A recent survey conducted by instantprint, the leading UK-based online printer serving over 750,000 businesses, has shed light on a growing trend among UK office workers known as “quiet quitting.”

The study, which interviewed 1,000 employees, aimed to explore the reasons behind frequent job-hopping and the prevalence of silent exits in the workplace.

The findings unveiled a range of unconventional quitting methods employed by UK office workers, including ghosting, quitting via text, and simply walking out. Shockingly, over one-fifth of the respondents had changed jobs three times within the past three years, indicating a significant turnover rate in the workforce.

Among the reasons cited for quitting, being underpaid or dissatisfaction with salary emerged as the most prevalent, with 32.52 percent of respondents ranking it as a primary motivation.

How do most people quit their job?

The survey revealed that a staggering 46.95 percent of participants had quit a job through impersonal means such as text, email, call, or voicemail. Additionally, 14.63 percent admitted to ghosting their employers, while 27.85 percent intentionally performed poorly until the end of their notice period or were placed on gardening leave.

Furthermore, 45.33 percent of respondents disclosed that they had started their own businesses or pursued side hustles, which had subsequently become their full-time occupations within the last three years. Social media influence played a role in 13.21 percent of respondents’ decisions to quit their jobs.

What about generational job-hopping tendencies?

The data highlighted a generational difference in job-hopping tendencies, with younger employees being more prone to switching jobs frequently. Individuals under the age of 18, or part of Generation X, had changed jobs an average of four times within the past three years. Comparatively, 52 percent of 18-24-year-olds had changed jobs once, while 39 percent of those aged 45-55 had switched positions three times. Notably, all respondents aged 65 and above reported no job changes during the specified period.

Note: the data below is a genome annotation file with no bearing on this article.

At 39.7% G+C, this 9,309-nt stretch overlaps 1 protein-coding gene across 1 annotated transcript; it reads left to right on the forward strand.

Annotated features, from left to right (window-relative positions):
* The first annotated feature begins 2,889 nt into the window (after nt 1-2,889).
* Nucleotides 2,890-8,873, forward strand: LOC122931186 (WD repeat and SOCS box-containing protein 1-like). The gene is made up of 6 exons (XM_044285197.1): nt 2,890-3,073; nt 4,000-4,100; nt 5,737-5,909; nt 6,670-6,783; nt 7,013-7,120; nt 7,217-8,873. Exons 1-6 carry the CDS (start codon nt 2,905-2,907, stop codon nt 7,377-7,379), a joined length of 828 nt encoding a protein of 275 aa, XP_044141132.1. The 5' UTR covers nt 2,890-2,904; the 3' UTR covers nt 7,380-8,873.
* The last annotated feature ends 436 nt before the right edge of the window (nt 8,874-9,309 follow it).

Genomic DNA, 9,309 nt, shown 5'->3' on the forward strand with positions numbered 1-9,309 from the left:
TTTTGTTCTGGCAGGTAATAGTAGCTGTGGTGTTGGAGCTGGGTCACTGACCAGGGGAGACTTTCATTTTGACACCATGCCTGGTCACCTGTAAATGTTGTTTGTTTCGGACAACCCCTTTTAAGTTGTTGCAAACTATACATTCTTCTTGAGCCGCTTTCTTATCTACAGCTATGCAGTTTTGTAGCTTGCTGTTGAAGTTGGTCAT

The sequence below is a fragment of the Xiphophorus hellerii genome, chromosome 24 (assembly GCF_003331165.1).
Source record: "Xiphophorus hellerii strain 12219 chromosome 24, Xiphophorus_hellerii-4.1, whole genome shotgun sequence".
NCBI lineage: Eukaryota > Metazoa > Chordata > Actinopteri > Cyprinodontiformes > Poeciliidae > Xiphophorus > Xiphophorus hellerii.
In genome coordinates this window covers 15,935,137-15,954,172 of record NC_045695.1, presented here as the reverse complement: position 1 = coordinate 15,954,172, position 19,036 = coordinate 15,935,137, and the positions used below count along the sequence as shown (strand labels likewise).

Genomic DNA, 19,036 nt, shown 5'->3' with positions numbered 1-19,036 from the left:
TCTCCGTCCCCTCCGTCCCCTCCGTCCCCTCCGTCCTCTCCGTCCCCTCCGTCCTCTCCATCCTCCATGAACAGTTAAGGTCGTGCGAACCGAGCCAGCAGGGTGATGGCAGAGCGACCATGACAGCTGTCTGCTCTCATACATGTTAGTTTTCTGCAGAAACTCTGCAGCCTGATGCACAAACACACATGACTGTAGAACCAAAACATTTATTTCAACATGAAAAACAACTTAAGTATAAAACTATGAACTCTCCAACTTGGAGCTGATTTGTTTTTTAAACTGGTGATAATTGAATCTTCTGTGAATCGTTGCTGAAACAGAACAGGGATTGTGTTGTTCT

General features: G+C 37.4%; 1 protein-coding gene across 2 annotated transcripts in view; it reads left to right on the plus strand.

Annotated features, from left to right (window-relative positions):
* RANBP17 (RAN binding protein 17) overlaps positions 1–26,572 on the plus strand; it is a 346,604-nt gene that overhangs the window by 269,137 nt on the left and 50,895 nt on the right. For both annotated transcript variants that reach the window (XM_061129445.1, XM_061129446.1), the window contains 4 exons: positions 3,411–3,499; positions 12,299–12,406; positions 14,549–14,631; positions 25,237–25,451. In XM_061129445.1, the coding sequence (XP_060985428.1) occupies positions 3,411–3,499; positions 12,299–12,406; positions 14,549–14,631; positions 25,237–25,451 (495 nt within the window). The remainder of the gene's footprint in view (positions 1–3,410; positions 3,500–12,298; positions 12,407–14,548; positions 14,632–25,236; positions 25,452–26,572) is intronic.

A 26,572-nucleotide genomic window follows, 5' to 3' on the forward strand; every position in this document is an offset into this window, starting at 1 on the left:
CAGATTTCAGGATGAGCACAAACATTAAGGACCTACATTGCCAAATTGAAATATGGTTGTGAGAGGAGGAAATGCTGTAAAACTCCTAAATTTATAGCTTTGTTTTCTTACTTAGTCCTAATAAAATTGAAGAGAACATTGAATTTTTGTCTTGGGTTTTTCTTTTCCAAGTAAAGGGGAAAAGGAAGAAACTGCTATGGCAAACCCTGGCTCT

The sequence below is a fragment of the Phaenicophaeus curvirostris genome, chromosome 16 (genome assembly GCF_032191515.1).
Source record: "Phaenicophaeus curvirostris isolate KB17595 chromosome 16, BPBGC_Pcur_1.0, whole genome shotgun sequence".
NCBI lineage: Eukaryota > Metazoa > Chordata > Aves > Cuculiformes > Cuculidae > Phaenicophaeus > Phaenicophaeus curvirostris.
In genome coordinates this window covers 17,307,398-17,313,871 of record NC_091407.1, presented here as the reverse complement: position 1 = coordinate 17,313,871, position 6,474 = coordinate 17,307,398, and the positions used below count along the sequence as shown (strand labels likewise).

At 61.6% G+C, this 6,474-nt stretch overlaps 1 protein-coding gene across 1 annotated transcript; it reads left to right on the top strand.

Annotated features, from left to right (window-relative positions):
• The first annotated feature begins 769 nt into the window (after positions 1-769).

Traditional methods of resigning, such as handing in a resignation letter in person, appear to be dwindling in popularity. The survey revealed alternative ways in which employees chose to quit their jobs, including via text, email, call, voicemail, or by abruptly walking out of the workplace without returning. Astonishingly, 46.95 percent of respondents admitted to quitting through impersonal means, with 64.07 percent of these individuals falling into the 25-34 age bracket. Meanwhile, 27.85 percent intentionally performed poorly until the end of their notice period, and 28.86 percent chose to leave their desks permanently.

Regarding notice periods, the survey found that 59.96 percent of respondents worked their notice period in their previous job, leaving slightly over 40 percent who did not. Of those who did not work their notice period, 21.75 percent never reported for work, 2.44 percent worked only part of their notice, and 15.45 percent were placed on gardening leave.

Social media platforms, particularly TikTok, emerged as a source of inspiration for employees seeking to quit their jobs. Approximately 13.21 percent of respondents cited social media influence as a factor in their decision, with 60 percent of these individuals falling within the 25-34 age group. The hashtag #QuitTok on TikTok has garnered millions of views and serves as a motivational resource for those contemplating a career change.

The survey also delved into the top reasons why employees quit their jobs. Aside from being underpaid or dissatisfied with their salary, other prominent factors included childcare responsibilities (25%), stress, health, and wellbeing concerns (23%), unfavorable shift patterns or working hours

Laura Mucklow, Head of instantprint, commented on the findings:

“We can see here, first hand, just how important it is to attract and retain employees. Employers need to make sure they’re doing everything they can to make sure their workplace is one that is as inviting, challenging, accommodating, and motivating as possible.”






Amelia Brand is the Editor for HRreview, and host of the HR in Review podcast series. With a Master’s degree in Legal and Political Theory, her particular interests within HR include employment law, DE&I, and wellbeing within the workplace. Prior to working with HRreview, Amelia was Sub-Editor of a magazine, and Editor of the Environmental Justice Project at University College London, writing and overseeing articles into UCL’s weekly newsletter. Her previous academic work has focused on philosophy, politics and law, with a special focus on how artificial intelligence will feature in the future.